By Patricia Daukantas
Optical technologies such as laser scanning confocal microscopy (LSCM) and multiphoton excited (MPE) fluorescence microscopy have given researchers wonderful new ways to image live cells and biological tissues. Today the Nobel Prize in Chemistry went to three scientists who found something for these state-of-the-art microscopes to see.
Back in 1962, Japanese cell biologist Osamu Shimomura of the Marine Biological Laboratory and Boston University Medical School (both in Massachusetts, U.S.A.) first isolated the substance known as green fluorescent protein (GFP) from the Aequorea victoria jellyfish and discovered that it produced a fluorescent glow under ultraviolet light. American biologist Martin Chalfie of Columbia University (New York, U.S.A.) showed that GFP could act as a luminescent “tag” that traces biological phenomena. American biochemist Roger Y. Tsien of the University of California at San Diego (U.S.A.) studied how the fluorescence mechanism of GFP works and extended the phenomenon to other colors and other proteins.
In the June 2003 issue of OPN, Paul Campagnola and William A. Mohler explained how GFP works: “[T]he gene that encodes for it can be linked to the gene of virtually any cellular protein of interest. The resulting fusion is then placed in cells or a whole organism and the desired protein is expressed with the GFP label.”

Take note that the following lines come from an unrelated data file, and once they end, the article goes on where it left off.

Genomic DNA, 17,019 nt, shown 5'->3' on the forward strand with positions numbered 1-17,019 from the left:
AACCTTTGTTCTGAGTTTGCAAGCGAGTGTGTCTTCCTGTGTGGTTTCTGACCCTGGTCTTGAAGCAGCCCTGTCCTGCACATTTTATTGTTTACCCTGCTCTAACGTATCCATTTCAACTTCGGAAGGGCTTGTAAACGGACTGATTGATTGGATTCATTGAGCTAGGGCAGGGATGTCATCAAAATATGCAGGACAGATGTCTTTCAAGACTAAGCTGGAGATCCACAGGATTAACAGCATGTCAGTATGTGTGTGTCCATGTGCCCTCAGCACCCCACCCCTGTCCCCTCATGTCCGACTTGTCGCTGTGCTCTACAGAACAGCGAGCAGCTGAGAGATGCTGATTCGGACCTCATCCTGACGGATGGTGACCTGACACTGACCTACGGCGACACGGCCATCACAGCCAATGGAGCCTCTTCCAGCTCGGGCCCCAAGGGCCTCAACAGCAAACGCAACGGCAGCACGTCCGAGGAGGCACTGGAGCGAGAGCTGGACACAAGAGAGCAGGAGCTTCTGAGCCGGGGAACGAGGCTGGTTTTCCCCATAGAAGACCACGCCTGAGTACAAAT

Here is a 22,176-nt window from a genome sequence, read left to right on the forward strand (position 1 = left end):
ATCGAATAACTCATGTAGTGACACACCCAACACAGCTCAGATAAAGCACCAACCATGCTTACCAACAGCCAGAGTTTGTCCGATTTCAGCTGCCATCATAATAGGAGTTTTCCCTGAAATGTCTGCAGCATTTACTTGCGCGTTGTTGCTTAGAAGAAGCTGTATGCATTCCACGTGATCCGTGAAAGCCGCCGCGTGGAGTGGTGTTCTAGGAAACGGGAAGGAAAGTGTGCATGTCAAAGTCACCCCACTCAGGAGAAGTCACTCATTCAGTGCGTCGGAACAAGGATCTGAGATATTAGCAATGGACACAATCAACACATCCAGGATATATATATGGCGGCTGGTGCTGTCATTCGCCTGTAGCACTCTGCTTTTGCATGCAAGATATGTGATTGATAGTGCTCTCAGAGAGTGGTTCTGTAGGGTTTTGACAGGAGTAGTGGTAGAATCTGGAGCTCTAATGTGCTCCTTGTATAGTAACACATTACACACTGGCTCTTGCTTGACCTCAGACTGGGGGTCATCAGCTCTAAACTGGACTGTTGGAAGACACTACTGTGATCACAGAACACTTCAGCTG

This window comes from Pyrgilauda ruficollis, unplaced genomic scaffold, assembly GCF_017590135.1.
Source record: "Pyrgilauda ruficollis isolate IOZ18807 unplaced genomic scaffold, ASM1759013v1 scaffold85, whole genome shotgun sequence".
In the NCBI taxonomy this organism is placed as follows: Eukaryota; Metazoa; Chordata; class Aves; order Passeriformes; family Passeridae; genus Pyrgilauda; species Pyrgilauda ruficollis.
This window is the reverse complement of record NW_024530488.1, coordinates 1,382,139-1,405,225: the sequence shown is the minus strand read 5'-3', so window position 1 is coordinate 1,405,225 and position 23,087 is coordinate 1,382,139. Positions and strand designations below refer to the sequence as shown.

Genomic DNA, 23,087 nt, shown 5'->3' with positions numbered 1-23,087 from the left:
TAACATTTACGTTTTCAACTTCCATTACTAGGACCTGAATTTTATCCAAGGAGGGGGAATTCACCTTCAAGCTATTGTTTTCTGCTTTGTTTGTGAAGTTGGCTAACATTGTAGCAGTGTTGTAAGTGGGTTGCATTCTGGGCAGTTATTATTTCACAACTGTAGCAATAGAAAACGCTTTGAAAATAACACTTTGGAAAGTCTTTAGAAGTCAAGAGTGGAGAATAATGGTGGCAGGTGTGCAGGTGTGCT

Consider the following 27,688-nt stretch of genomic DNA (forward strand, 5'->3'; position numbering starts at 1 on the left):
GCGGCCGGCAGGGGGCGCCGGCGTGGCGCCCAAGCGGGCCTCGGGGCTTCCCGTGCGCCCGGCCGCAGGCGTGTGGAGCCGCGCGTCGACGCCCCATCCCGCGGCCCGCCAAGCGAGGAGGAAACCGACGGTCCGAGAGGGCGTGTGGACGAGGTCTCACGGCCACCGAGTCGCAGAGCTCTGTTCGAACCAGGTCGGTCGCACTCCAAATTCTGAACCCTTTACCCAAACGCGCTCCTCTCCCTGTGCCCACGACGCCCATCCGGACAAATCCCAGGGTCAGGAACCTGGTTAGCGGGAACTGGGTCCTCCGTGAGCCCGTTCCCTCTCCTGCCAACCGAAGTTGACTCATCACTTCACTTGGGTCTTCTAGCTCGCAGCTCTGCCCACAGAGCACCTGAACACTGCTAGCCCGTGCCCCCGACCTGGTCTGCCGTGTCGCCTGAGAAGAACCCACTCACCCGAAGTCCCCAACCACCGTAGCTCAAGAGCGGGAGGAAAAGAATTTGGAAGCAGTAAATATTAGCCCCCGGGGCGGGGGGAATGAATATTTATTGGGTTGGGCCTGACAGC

Scientific American has a nice article explaining the significance of GFP, and in a statement, the president of the American Chemical Society, Bruce Bursten, said, “Green fluorescent proteins allow scientists quite literally to see the growth of cancer and study Alzheimer’s disease and other conditions that affect millions of people.”
At OSA conferences, I’ve heard many researchers describe how they used fluorescent proteins as part of their experiments to improve biomedical imaging. One example of this work is a “Scattering” published back in February 2008, describing a retinal flow cytometer. A quick search of Optics InfoBase reveals numerous articles on work involving GFP in such OSA journals as Optics Express and JOSA A as well as OSA conference proceedings.
Quantum dots are starting to supplant fluorescent proteins in biomedical imaging because of their longer lifetimes and increased flexibility. Nevertheless, GFP and its glowing-protein cousins will remain an important component of the biomedical imaging toolbox for years to come.
2008-10 October, Biomedical optics